thu 09/07/2020

Lucinda Williams, Queen's Hall, Edinburgh | reviews, news & interviews

Lucinda Williams, Queen's Hall, Edinburgh

Lucinda Williams, Queen's Hall, Edinburgh

Exquisite low-lit intensity from the American roots singer-songwriter, with the occasional jarring note

Lucinda Williams: unflinching

Lucinda Williams’s current tour might be billed as “intimate”, but anyone who has seen her perform before will know that intimacy tends to come with the ticket. It is true, however, that this pared-down format, in which she performs drummerless and accompanied – splendidly – by Doug Pettibone and David Sutton on guitars, pedal steel, bass and harmonies, brings the audience even closer to her extraordinary voice and unflinching words. In Edinburgh last night, the effect wasn’t “intimate” so much as visceral: at times it felt like placing a microscope over an open wound.

Two of the first three songs – “Pineola” and “Lake Charles” – were about death, an impressively high ratio even for Williams, whose catalogue is liberally sprinkled with suicides, self-destructive drunks, charming junkies and, her words not mine, “beautiful losers”. Though it was rarely comfortable listening, the format underlined the extent to which her best songs are dark, shadow-struck things. “Those Three Days” remains as complete a habitation of heartbreak as I’ve heard, and she wrung ever last drop of blood, sweat and tears from it. “World Without Tears” and “Essence” were similarly stripped bare, all the better to see the bone.

Only a willingness to indulge her inner rock goddess jarred

Noting her tendency to lean towards the dark side isn't to suggest that Williams is one-dimensional. “Blessed”, a prayerful two-chord incantation, provided plenty proof of God in the detail. A pretty new number, “When I Look at the World”, was introduced as a “glass half full” song and, you know, it almost sounded like it.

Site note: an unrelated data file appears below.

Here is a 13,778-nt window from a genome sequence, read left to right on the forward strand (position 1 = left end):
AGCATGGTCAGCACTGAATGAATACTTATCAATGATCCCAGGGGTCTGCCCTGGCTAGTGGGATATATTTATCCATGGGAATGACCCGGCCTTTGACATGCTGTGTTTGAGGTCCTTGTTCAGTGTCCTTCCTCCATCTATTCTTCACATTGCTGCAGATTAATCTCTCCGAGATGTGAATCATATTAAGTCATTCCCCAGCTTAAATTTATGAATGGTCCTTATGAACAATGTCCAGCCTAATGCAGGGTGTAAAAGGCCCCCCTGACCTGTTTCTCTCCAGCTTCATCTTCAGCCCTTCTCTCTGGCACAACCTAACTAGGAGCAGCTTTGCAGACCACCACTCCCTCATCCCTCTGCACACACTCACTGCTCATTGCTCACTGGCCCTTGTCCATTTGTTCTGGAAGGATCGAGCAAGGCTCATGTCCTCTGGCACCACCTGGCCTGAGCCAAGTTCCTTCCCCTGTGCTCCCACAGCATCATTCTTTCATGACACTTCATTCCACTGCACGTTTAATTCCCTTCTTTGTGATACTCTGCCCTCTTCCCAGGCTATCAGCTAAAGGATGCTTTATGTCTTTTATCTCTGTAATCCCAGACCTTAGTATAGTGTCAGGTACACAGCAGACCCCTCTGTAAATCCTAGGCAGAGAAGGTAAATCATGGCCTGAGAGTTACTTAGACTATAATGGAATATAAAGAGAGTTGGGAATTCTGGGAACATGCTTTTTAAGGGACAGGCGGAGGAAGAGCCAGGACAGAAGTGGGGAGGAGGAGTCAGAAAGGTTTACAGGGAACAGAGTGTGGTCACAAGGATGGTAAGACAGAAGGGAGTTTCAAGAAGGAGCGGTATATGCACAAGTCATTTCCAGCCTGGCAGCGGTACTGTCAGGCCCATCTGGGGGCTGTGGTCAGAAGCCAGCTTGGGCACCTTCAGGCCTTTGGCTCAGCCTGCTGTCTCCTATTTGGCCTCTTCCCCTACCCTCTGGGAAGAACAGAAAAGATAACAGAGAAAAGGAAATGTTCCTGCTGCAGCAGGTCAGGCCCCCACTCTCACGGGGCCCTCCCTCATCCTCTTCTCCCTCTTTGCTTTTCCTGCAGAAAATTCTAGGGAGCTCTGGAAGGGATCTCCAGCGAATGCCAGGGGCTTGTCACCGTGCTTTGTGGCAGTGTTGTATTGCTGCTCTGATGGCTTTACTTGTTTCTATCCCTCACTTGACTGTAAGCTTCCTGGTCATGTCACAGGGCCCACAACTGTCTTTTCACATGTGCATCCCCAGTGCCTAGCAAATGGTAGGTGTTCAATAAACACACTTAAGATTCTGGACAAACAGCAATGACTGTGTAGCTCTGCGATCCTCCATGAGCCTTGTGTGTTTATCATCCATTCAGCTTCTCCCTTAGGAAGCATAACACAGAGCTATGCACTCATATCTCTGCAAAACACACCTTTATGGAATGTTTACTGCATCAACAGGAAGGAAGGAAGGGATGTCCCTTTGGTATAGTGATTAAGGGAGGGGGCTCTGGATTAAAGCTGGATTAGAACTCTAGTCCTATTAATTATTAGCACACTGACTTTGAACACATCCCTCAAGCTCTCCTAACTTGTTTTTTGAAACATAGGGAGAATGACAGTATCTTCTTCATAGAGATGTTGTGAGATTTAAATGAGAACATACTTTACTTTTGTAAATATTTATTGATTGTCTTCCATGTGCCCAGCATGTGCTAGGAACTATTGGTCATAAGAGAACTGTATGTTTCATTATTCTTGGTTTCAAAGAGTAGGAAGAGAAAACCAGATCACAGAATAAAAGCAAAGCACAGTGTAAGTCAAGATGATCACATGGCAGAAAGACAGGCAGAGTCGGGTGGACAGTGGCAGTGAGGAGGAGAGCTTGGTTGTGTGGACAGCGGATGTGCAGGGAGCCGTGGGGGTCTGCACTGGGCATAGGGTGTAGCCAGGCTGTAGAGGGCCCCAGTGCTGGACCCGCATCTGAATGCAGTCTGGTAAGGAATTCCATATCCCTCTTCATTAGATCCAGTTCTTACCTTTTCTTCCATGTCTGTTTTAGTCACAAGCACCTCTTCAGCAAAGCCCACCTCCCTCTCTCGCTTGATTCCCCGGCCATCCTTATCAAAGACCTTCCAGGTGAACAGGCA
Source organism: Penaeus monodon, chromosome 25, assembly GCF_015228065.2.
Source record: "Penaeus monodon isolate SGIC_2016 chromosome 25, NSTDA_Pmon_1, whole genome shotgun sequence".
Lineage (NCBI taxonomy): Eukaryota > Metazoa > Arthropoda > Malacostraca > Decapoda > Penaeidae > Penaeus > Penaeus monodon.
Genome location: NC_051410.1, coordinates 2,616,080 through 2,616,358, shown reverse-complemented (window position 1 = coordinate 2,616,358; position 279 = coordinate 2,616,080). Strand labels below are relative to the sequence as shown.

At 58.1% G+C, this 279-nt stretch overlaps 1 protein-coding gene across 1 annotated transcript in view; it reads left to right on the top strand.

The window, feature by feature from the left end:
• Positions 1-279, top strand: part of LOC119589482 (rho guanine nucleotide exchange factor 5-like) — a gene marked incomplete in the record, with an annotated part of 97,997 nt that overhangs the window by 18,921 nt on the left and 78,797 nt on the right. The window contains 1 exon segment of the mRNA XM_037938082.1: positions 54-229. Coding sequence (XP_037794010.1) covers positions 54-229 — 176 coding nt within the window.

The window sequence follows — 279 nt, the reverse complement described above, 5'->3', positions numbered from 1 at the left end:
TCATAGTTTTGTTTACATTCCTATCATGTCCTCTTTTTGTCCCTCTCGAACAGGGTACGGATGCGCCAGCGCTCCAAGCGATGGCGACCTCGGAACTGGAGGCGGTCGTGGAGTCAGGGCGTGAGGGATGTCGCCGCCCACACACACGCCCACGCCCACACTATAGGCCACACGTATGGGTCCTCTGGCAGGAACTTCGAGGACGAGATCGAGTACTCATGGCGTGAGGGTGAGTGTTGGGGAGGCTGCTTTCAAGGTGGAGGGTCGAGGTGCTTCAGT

She has no problem with light and shade. It was only a willingness to indulge her inner rock goddess that jarred. The show faltered when she swapped her acoustic guitar for a silver electric and attempted to force the square peg of her heavier material into the round hole of the trio format. The exquisite, low-lit intensity which had built up over the first 45 minutes was swept away by the bar-room brass of “Come On” and “Honey Bee”, already two of her worst songs and not improved by the lack of a drummer. The raw gospel-soul stomp of “Joy” fared better, not least because she sang it like she had just written it, but the electric interlude was too long and lacked variety.

Everything else was finely judged. From the past she borrowed two very different songs, Bruce Springsteen’s “Factory” and Skip James’s “Hard Times Killing Floor Blues”, to comment on current economic straits. And there was a real find in “Everything but the Truth”, a new song written for a Johnny Depp movie which the band hadn’t performed before – cue nervous glances and chord sheets spread on the stage. They needn’t have worried. Such was the crowd’s enthusiasm for its salty blues snap, it won’t be long before it gets a second airing.

Overleaf: watch Lucinda Williams perform "Factory" live

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